A sad, lonely end for a very dangerous man

I’m not sure how many of my readers are familiar with the story of Thomas Silverstein.  He was convicted of multiple murders while behind bars, and as a result spent the last 35 years of his life in almost continuous solitary confinement.  He died in hospital in Colorado last month. Silverstein was profiled in Pete Earley’s 1992 book “The Hot House:  Life Inside Leavenworth Prison“.  He became something of a celebrity as a result . . . largely to those who had little or no idea just how very dangerous this man was, and how utterly evil his actions were. (By the

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It’s about time funeral homes got shaken up

In my years as a pastor, I became very cynical and negative about the funeral home “industry”.  I saw far too many grieving families, particularly older bereaved partners, conned into spending far more money than necessary on funeral arrangements.  The funeral home directors and employees were experts at playing on emotions, tugging at heartstrings, and using the natural grief and lack of concentration of the bereaved to persuade them to buy unnecessarily elaborate coffins, flower arrangements and other impedimenta, pay for unnecessary funeral home and graveside services, and generally open their wallets to being outrageously abused. To my fury, I

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The first Memorial Day

Memorial Day, celebrated today in the United States, wasn’t always called that.  It was named Decoration Day by the man who started it, General John A. Logan, the national commander of the Grand Army of the Republic, a fraternal organization of veterans of the Civil War Union forces.  The celebration was first observed on May 30, 1868 at Arlington National Cemetery.  It was renamed Memorial Day in 1967. Here’s the original Proclamation that started the ball rolling. General Order No. 11 Headquarters, Grand Army of the Republic Washington, D.C., May 5, 1868 I. The 30th day of May, 1868, is designated for the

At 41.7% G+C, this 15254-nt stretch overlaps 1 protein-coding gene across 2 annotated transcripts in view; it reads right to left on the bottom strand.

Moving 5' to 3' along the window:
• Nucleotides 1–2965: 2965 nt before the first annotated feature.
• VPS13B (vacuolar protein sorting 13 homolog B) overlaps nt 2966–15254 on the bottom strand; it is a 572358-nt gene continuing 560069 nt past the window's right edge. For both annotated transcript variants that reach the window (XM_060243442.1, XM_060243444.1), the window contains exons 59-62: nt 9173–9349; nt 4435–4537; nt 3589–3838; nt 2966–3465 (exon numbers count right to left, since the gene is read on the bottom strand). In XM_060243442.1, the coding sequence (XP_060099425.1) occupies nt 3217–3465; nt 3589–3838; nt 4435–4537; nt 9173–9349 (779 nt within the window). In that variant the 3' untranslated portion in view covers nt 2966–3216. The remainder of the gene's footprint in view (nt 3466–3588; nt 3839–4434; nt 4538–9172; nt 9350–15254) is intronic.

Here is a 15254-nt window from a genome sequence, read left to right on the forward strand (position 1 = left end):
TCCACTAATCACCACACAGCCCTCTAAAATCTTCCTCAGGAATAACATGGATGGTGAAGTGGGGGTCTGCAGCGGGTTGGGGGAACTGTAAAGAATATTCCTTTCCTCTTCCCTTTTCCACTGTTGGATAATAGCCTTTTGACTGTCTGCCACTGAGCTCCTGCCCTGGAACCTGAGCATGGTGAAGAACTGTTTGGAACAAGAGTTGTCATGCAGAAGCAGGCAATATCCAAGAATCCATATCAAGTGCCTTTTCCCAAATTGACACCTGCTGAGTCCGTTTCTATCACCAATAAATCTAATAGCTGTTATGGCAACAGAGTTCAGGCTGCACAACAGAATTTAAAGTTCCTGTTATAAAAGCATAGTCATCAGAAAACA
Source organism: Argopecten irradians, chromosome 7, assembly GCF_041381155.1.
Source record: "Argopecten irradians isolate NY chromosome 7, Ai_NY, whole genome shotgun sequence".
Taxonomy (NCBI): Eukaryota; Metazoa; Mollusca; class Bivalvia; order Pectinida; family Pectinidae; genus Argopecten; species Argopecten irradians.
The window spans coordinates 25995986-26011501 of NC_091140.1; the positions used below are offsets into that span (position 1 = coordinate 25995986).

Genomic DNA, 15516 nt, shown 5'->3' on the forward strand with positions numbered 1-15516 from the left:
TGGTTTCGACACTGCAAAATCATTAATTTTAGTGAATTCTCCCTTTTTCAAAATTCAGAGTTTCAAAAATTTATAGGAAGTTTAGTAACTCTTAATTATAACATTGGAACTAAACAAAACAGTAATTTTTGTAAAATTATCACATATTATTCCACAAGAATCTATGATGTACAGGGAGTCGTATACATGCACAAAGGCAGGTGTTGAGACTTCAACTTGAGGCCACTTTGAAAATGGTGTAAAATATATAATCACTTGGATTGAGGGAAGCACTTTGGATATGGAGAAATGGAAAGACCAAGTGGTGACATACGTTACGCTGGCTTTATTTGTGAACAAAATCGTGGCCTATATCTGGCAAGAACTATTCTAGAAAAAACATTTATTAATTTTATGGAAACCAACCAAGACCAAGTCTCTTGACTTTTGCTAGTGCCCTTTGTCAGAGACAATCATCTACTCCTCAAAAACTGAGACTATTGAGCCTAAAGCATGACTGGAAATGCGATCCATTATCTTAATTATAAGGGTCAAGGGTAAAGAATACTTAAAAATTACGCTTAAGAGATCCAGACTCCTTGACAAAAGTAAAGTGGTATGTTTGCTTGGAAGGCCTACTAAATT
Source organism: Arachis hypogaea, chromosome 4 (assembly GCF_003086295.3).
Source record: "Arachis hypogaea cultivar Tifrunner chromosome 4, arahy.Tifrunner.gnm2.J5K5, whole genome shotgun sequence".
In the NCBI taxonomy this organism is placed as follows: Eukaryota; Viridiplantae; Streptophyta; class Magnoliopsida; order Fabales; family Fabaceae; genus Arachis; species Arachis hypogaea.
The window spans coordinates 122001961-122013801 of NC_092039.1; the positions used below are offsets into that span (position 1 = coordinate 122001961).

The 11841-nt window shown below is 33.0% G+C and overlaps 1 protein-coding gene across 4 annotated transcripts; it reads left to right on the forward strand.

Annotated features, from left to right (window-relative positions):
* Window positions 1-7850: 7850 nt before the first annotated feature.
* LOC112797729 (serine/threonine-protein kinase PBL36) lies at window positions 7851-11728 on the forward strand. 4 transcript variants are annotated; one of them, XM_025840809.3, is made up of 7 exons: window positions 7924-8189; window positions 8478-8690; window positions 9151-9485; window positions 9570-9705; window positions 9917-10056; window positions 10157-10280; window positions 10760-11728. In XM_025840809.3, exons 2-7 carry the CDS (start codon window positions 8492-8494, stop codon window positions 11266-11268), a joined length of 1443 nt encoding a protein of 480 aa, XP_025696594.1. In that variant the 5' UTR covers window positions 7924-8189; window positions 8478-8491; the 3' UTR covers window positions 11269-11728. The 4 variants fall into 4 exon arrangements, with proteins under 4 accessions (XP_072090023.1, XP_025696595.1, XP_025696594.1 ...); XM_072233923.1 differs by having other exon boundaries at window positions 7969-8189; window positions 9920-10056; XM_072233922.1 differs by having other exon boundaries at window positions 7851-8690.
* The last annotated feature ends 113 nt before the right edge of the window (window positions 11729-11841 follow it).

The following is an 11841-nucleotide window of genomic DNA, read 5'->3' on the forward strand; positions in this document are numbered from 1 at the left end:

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A sobering reminder of an eternal reality

Daniel Greenberg, who blogs at Sultan Knish, is going through the slow, but inevitable loss of a loved one.  He’s written about it, very personally and very movingly. Our lives are defined by numbers. Our deaths are defined by them too. Somewhere out of sight, in the world or in our bodies, a clock ticks insistently away. Most of the time we are fortunate enough to be deaf to the relentless clockwork march of time. Until we begin to hear. And are unable to stop. There are many clocks in the hospital room where she lies dying beneath a plastic blanket inflated

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RIP, Tim Conway, and thanks for all the laughs

Beloved actor and comedian Tim Conway died this morning in Los Angeles.  He was famous for his roles on The Carol Burnett Show, as well as other productions. He was truly a comic genius, and a master of timing.  To illustrate, here’s one of his most famous sketches from The Carol Burnett Show:  the Elephant Story. Hilarious, human, and touching.  God rest you, Mr. Conway, and thanks for many happy memories. Peter

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Quick road trip on a sad occasion

Sadly, and suddenly and without warning, the father of a friend died last weekend.  Miss D. and I will be heading south this morning for the funeral.  Please keep us in your prayers for traveling safety and the like; and also for the survivors of the departed, for whom funerals are always tough. We hope to be back by this evening. I’ve queued up a couple of blog posts for later in the morning, so you won’t be short of reading matter. Peter

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Sunday morning music

I woke up this morning to find an e-mail informing me of the death of a long-time acquaintance in South Africa.  We were never close friends, but Tony did a lot of good work in that country at a very difficult time, and he and I shared a couple of pretty hair-raising experiences.  He was a good man.  May he find his reward in eternity. In memory of him, here are a couple of the songs he really liked, and would play over and over – sometimes to the point of being threatened with violence by the rest of us

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Sunday morning music

In memory of the victims of yesterday’s hate crime at the Tree of Life synagogue in Pittsburgh, here’s the traditional Jewish prayer, Kaddish, recited for the dead. May the souls of the victims rest in peace: and may anti-Semitism, which is just another form of the even more ancient evils of racism and sectarianism, be cursed along with them in the sight of God and humankind. May those who espouse such views come to their senses before another such evil is perpetrated. That’s a pipe dream, I know . . . but it’s still worth praying for. Peter

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